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Death Traps: The Survival of an American Armored Division in World War II (1998)

af Belton Y. Cooper

MedlemmerAnmeldelserPopularitetGennemsnitlig vurderingOmtaler
1903107,441 (3.6)1
Stephen Ambrose said Cooper "saw more of the war than most. . . and he writes about it better than almost anyone." Publishers Weeklycalled it "Without a doubt, this is one of the finest WWII memoirs ever written." Maintenance seems an unlikely place to encounter indanger. When author Belton Cooper found himself assigned to the hard-charging 3d Armored Division, he discovered that recovering thedivision's broken-down, battle damaged, and even destroyed tanks often took him and his team of technical experts to the front lines, andeven beyond. So critical was the need for replacement combat-ready tanks that Cooper and his recovery team had to go to extreme lengthsto pick up the pieces from the battlefield, even if the battle was not yet over. Particularly notable is his criticism of the Sherman tank and ofGeneral Patton.… (mere)

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As history, this book is pretty bad. It’s full of repetitions (we read about the underground V2 plant at Nordhausen at three times, with identical language), speculation and myth presented as fact (most notably the author’s frequently repeated opinion that General Patton personally blocked the development of the M26 tank) and just plain errors (the author confuses Darmstadt and Dresden).


However, as a story you might hear in the VFW - when the old-timers (the author was 80 when the book was published) had a little bit more to drink than they should and begin with some funny anecdotes told dozens of times before, then get a thousand yard stare and begin talking about things that nobody heard before, or should hear - it’s pretty good. Belton Cooper was a university graduate with a degree in naval architecture and a ROTC commission. So naturally he was sent to Europe as an armor maintenance officer. His job was location, recovery, and repair of battle-damaged tanks. Although this was nominally a “rear area” job, in the fluid mobile warfare that developed Lt. Cooper got shot at his share of times (and at one point found himself in command of a group of replacement tanks being driven to the front that had to be pressed into service as an impromptu blocking force). He also had to recover many tanks with what was left of the crew still inside, which led to his vehement belief that the US Army needed a more heavily armed and armored tank in WWII. There are plenty of WWII memoirs around, but we don’t often get to hear from the support troops; it’s clear from this account that they were vital. So don’t get it for the bogus history, but for the very valid “I was there” account. ( )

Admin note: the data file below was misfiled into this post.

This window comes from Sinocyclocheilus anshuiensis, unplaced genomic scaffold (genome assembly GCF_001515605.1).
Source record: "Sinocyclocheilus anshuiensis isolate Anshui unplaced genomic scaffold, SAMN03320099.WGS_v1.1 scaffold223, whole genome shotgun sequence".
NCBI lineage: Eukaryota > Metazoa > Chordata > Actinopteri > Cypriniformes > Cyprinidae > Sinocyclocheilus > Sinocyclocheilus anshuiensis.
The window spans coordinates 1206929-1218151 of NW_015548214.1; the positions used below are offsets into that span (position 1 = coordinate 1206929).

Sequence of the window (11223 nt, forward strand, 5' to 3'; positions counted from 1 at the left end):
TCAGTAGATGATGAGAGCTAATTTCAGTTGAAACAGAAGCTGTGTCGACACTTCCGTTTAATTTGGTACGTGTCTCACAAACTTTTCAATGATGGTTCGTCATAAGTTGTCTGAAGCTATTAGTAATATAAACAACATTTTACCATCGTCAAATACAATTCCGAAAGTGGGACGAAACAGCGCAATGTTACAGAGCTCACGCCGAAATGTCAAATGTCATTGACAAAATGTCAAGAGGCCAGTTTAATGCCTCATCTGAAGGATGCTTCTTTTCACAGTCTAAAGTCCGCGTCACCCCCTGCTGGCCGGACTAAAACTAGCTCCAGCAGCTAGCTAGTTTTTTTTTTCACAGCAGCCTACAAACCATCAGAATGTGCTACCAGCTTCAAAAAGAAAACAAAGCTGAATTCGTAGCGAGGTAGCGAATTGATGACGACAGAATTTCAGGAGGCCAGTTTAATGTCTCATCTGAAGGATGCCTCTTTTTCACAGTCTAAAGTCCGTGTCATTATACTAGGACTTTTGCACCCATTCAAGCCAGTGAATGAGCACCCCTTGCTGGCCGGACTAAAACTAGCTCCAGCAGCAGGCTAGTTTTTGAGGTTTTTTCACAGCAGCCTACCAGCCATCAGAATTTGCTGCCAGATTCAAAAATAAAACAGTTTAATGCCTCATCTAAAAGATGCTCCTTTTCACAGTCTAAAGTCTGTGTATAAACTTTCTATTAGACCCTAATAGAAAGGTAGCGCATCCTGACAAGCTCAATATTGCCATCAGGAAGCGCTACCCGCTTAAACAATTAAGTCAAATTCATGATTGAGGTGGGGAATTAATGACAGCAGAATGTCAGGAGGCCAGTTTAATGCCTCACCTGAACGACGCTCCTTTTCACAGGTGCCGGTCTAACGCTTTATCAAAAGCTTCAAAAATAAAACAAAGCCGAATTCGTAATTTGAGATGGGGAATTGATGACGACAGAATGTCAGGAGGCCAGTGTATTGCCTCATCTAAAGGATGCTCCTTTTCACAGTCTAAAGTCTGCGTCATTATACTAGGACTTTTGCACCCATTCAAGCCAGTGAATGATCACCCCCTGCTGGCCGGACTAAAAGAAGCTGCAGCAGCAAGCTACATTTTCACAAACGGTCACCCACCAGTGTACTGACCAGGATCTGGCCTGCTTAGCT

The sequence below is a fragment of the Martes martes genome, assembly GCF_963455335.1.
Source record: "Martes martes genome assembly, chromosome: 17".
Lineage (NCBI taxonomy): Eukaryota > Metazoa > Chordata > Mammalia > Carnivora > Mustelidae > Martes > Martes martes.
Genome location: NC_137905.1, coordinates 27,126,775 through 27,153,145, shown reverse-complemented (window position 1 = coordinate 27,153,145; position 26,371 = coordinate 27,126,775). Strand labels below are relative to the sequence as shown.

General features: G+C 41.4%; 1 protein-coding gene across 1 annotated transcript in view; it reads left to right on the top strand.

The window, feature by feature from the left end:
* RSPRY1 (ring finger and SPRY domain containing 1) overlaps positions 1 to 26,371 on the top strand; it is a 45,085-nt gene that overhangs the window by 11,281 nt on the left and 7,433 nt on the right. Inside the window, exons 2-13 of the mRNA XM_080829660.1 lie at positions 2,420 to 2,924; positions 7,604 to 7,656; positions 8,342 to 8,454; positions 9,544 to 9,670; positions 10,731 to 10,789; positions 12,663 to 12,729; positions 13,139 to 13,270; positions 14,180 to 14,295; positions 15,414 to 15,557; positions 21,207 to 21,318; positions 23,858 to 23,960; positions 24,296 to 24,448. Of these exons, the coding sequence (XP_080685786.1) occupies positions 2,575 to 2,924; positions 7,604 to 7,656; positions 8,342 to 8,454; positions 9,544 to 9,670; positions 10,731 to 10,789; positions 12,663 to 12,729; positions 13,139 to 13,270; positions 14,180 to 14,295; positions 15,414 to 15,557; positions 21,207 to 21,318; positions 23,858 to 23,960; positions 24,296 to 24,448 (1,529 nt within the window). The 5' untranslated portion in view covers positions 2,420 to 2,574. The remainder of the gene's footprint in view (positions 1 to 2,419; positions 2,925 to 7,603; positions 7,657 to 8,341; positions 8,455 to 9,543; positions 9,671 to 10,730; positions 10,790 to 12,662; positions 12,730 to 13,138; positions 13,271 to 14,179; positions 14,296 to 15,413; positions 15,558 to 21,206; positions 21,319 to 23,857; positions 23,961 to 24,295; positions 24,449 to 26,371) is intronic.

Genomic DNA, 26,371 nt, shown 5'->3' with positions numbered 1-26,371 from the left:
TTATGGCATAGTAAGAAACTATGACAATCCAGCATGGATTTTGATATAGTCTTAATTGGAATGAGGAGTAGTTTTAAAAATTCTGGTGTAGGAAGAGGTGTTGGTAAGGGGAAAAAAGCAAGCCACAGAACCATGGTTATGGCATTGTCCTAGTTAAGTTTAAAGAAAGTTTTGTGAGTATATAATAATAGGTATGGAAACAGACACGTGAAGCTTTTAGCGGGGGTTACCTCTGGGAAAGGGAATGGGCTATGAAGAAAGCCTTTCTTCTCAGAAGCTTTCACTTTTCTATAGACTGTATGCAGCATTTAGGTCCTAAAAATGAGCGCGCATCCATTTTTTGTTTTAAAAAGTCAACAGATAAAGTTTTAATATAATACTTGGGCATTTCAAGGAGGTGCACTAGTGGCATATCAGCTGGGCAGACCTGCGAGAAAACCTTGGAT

setnahkt | Dec 6, 2017 |
This book is ok when Cooper stays in his lane and writes about what he knows and experienced, but too often he wanders off and starts talking about grand strategy and how everyone was doin' it 'rong. Frankly, I don't care about some snotty lieutenant's half-formed opinions about someone else's job. I want to read about what he did, how he did it, where he did it, and the impressions he formed while doing it. ( )
2 stem JonSowden | Jan 2, 2012 |
If you want to understand how an American armored division functioned during WW2 this is the book to read. Why the US only had a heavy tank that could stand up to the heavier German armor is a story I have never read before. ( )
  StuartW | Jul 18, 2011 |
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Stephen Ambrose said Cooper "saw more of the war than most. . . and he writes about it better than almost anyone." Publishers Weeklycalled it "Without a doubt, this is one of the finest WWII memoirs ever written." Maintenance seems an unlikely place to encounter indanger. When author Belton Cooper found himself assigned to the hard-charging 3d Armored Division, he discovered that recovering thedivision's broken-down, battle damaged, and even destroyed tanks often took him and his team of technical experts to the front lines, andeven beyond. So critical was the need for replacement combat-ready tanks that Cooper and his recovery team had to go to extreme lengthsto pick up the pieces from the battlefield, even if the battle was not yet over. Particularly notable is his criticism of the Sherman tank and ofGeneral Patton.

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